After two years of contentious debate over how to best deter suicide and prevent accidents in Ithaca’s renowned gorges, construction began Monday on the first of seven nets set to be installed under and around campus and city bridges.
University architects began Monday by working on a net under the Stone Arch Bridge on College Avenue, which crosses the Cascadilla gorge to connect Collegetown to campus. Once the net is secured under the bridge, the black, vertical fence currently in place will be taken down, according to Gilbert Delgado, University architect.
“We are still doing some preliminary preparation work but today is the first day of physical construction,” Delgado said.
After three Cornell students committed suicide off the bridges in early 2010, temporary chain-link fences were erected on several bridges that overlook the gorges on campus. The temporary fences were replaced in the summer of 2010 with the current black fences.
After months of public dialogue over the most effective way to prevent gorge suicides, in December 2011, the City of Ithaca Common Council voted to approve the University’s proposal to install nets under three city bridges. The city’s planning board gave its approval for barriers on the four bridges owned by the University and on the three city bridges also approved by the Common Council, allowing the project to proceed.
Nets are set to be installed under six bridges: the Stone Arch Bridge, Trolley Bridge, Thurston Avenue Bridge, both bridges on Stewart Avenue and the Beebe Dam Bridge. Netting will be constructed around the Suspension Bridge, according to Delgado.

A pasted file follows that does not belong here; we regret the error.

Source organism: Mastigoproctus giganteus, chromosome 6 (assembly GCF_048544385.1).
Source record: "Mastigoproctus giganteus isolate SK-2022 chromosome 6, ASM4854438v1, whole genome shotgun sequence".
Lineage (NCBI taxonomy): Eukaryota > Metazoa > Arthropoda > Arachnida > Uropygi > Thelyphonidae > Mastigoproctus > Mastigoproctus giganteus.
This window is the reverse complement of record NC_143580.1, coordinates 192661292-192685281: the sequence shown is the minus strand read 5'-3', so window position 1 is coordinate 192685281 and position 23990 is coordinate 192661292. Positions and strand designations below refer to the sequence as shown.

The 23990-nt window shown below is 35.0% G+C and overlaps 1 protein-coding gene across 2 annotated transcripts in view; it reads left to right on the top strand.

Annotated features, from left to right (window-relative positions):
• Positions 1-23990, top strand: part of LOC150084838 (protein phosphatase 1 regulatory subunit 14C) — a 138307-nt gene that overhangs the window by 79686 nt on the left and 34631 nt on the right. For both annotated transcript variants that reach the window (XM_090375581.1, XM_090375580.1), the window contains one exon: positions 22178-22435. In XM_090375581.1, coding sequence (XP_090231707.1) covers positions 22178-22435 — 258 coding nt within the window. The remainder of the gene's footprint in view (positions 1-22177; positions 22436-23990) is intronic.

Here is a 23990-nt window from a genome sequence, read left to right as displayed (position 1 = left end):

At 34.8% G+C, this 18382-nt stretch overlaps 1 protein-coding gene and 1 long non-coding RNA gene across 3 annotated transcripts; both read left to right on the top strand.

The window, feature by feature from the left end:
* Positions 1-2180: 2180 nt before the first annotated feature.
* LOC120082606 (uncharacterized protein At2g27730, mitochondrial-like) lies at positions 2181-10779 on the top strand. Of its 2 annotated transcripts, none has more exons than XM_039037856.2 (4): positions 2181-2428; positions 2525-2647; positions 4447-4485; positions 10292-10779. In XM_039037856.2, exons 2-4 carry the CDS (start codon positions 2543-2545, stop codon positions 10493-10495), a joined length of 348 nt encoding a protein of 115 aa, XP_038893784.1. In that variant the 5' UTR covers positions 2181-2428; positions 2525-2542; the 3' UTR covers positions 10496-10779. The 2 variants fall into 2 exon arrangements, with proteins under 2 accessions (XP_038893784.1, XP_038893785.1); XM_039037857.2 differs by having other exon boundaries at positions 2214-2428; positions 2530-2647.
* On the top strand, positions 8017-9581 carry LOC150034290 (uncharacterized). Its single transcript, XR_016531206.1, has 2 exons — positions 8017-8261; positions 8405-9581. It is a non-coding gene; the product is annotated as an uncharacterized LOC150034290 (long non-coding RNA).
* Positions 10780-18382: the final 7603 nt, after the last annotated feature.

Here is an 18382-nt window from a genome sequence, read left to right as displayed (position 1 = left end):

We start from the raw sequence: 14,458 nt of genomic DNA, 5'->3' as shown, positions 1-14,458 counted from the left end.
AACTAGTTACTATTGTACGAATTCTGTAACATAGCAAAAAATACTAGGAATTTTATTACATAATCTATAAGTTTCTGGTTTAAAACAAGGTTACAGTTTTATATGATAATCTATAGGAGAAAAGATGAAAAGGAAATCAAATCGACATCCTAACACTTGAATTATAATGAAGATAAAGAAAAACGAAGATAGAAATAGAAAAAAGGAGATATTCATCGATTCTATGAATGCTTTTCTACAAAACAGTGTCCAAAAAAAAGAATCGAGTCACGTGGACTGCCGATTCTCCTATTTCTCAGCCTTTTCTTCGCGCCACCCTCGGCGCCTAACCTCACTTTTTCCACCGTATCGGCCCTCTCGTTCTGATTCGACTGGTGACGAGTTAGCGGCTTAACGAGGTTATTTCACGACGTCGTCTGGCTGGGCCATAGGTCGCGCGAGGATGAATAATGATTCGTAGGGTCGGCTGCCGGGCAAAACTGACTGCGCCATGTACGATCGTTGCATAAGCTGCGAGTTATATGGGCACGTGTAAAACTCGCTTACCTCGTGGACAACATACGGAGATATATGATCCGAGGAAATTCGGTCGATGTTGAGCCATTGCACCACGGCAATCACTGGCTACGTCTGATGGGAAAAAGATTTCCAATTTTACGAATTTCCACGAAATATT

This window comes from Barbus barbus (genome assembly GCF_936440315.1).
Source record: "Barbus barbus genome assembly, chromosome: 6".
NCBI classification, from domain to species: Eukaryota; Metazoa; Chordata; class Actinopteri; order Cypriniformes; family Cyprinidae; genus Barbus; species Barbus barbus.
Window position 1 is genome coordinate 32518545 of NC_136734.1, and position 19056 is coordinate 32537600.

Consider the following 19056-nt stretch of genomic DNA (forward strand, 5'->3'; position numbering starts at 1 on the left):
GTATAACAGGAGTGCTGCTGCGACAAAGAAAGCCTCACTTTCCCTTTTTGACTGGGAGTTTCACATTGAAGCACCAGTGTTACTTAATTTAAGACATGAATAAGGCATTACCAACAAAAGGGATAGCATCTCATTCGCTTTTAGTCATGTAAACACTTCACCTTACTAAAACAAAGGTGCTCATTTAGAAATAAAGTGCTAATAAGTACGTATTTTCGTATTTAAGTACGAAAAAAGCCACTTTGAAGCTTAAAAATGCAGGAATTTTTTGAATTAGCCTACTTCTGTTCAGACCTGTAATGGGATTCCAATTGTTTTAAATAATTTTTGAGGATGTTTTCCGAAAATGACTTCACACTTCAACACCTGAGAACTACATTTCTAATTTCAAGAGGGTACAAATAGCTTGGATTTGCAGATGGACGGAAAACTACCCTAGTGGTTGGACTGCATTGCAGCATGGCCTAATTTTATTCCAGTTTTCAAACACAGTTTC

Common Council member Ellen McCollister ’78 (D-3rd Ward) who voted against the nets in December, said at the time that bridge barriers fail to address the mental health factors that are the root cause of the suicides.
Still, McCollister said Monday she acknowledges that Cornell and the city worked together in “a good faith effort” to come to an agreement on a solution to the growing problem. She noted Monday that Cornell will finance the project for the first decade, alleviating the financial burden the construction of the nets would otherwise place on the city.
“Cornell has agreed that it will be paying for the nets for the first 10 years. The city cannot absorb the extra cost,” McCollister said.
In previous meetings throughout 2010 and 2011, Common Council members have said that the nets, in addition to serving as a safety measure against both suicides and accidental deaths, will be an aesthetic improvement from the current black fences.
“The netting is less intrusive, so that’s a good thing, but it’s still a barrier,” McCollister said. “My concern as a policy maker will be to see if the nets make any difference in reducing the overall suicide rate.”
Celia Muoser, president of Cornell Minds Matter, said the student-run mental health organization supports the bridge nets as one component of the University’s efforts to improve improve student mental health.
Several workers were on site at the Stone Arch Bridge Monday afternoon. According to John Pritchard, a worker on site, the crew spent the day drilling the holes for the cables that will hold up the net under the bridge.
As of this week, traffic will not be obstructed on College Avenue as a result of the construction, according to Delgado.